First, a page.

For this week's installment of #WTFWednesday, I'm discussing High Intensity Interval Training - otherwise affectionately (or not...) know as HIIT.
It's January and that generally means the gym will receive an influx of new members and extra visits, as people commit (or recommit) to their resolutions + goals. And since HIIT is popularly known as an efficient, effective form of exercise (which it is!), it's likely that people might gravitate toward the method.
Unfortunately, HIIT can also get a bad rap for being unsafe or causing injuries (which it also can!); this generally is due to the fact that individuals might try to HIIT it (pun intended) too hard too fast. Just like any other exercise modality, HIIT training should be worked up to, incorporated intelligently, and be paired with appropriate warm-ups and cool-downs.
Check out this short (12 minute) video below for all things HIIT-related, including it's potential benefits, different types, and how to approach it. I've also included a written summary of the key points.
I'd love to know - do you incorporate HIIT into your exercise programming? If so, what are your favorite methods or exercises? I must say, I love me some burpees :)
WHAT IS HIGH INTENSITY INTERVAL TRAINING?
Fitness industry education + certification body ACE defines HIIT as: "a system of organizing cardiorespiratory training which calls for repeated bouts of short duration, high-intensity exercise intervals intermingled with periods of lower intensity intervals of active recovery"
Known for being efficient (great if you're time-crunched) + effective (increase in strength + power, metabolism-boosting capabilities)
Often associated with high impact movements (running, jumping, slamming, CrossFit) - although it doesn't have to be
Sometimes thought as unsafe (as people get injured when going too hard too quickly)
All of these things CAN be true, to a degree:
If done properly, HIIT an certainly be time-efficient. As little as 5-10 minutes can have positive health benefits, with longer sessions lasting 20-45 minutes. However, it’s important (as with other workouts) to warm-up + cool-down properly.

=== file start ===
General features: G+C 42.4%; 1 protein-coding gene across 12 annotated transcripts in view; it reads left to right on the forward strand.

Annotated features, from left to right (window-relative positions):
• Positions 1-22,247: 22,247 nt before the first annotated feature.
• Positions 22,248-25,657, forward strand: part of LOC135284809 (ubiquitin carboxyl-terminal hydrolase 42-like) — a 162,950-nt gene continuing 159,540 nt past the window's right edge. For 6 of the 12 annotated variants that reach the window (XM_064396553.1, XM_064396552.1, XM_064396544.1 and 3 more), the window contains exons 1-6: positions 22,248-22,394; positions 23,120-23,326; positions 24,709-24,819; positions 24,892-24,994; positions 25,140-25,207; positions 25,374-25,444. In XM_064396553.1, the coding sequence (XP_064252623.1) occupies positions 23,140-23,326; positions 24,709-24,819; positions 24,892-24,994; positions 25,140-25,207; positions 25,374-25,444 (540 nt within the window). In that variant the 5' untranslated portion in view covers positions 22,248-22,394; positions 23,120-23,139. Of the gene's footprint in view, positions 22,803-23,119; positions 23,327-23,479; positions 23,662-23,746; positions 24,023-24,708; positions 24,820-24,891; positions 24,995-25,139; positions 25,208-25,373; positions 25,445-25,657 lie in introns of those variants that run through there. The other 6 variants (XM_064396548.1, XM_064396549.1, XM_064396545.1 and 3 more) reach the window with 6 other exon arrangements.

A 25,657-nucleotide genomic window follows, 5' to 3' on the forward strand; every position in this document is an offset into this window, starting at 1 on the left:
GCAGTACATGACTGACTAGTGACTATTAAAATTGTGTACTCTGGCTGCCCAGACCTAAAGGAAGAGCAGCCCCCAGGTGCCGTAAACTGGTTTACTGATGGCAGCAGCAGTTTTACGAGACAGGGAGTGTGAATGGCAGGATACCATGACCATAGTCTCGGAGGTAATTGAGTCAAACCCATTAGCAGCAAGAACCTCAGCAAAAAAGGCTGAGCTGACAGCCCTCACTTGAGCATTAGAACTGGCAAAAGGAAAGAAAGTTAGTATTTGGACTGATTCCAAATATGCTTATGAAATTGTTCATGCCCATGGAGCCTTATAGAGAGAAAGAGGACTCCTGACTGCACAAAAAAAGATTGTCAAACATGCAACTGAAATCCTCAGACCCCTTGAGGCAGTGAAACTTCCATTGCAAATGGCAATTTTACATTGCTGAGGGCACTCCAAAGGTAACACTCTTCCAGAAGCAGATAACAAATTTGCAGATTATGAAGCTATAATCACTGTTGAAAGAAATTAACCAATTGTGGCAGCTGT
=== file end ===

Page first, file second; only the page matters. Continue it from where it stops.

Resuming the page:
Probably the most buzzed about part of HIIT training is the elusive “after burn” or EPOC (Exercise Post-Oxygen Consumption) - aka the fact you burn calories well after your workout (often cited as 24-48 hours). More recent research shows that when done properly, yes HIIT can elicit the after burn effect, but that it is likely more effective for men (who can burn extra calories for 24 hours… but women more like for 3 hours <womp womp>).
FYI, because you are hypothetically working out in an oxygen-starved state (anaerobic) you are burning less calories/fat during the workout than during aerobic activity (where you burn fat) → idea behind fasted cardio. But, because of the after burn, you can burn more calories overall - which is relevant if you believe the calories in/out theory
HEALTH BENEFITS OF HIIT
Potential "after burn" effect: elevated metabolism and associated calorie burn immediately after and up to ~48 hours post-session
Improve resting heart rate, blood pressure + blood sugar --> with which most other forms of exercises are also associated
Improve aerobic capacity + cardiovascular efficiency --> interesting as it's technically "anaerobic" (without oxygen)
Building muscle: This is where HIIT may really shine; while traditionally resistance or strength training is associated with increased muscle density (and traditional cardiovascular or aerobic training is not), HIIT may give you the best of both worlds (increased aerobic capacity as well as muscle building, or at least maintenance)
HOW DO YOU HIIT?
Tabata: 20 seconds work/10 seconds rest/8 rounds/4 minutes total
Fartlek: less structured, can be for time, reps, distance...
Be sure to structure work:rest ratio appropriately
The longer and/or more intense the work set, the longer the rest set
Key components: time, intensity, recovery
While it's very effective + efficient, HIIT (like all forms of intense exercise) are perceived by the body as STRESS. If you are already under stress (physical or otherwise), if you add on more stress, it's likely you will see diminishing returns.
Account for enough rest within the HIIT session but also over the course of your week. e.g. only 2-3 HIIT sessions per week on non-consecutive days, including less intense work like walking, yoga, Pilates
HIIT is intense by definition; if you are brand-new to working out, or coming back after a hiatus, ease into it. (In other words, don't go from couch potato to 30-day Insanity Challenge participant.)
If you are pregnant, have an acute injury or other physical limitation, or have some other special condition, HIIT might not be for you. Always check with your healthcare provider before starting a new fitness program, and consider seeking the guidance of a qualified fitness professional.
Note: The information contained in this blog post, on the website www.lizbarnet.com, and via social media is intended to educate + inspire you. None of the information provided is intended to be a direct recommendation; if you apply any of the information presented, you do so at your own risk. Seek out the guidance of a qualified healthcare or fitness professional before starting a new fitness, nutrition, or health/wellness-related program.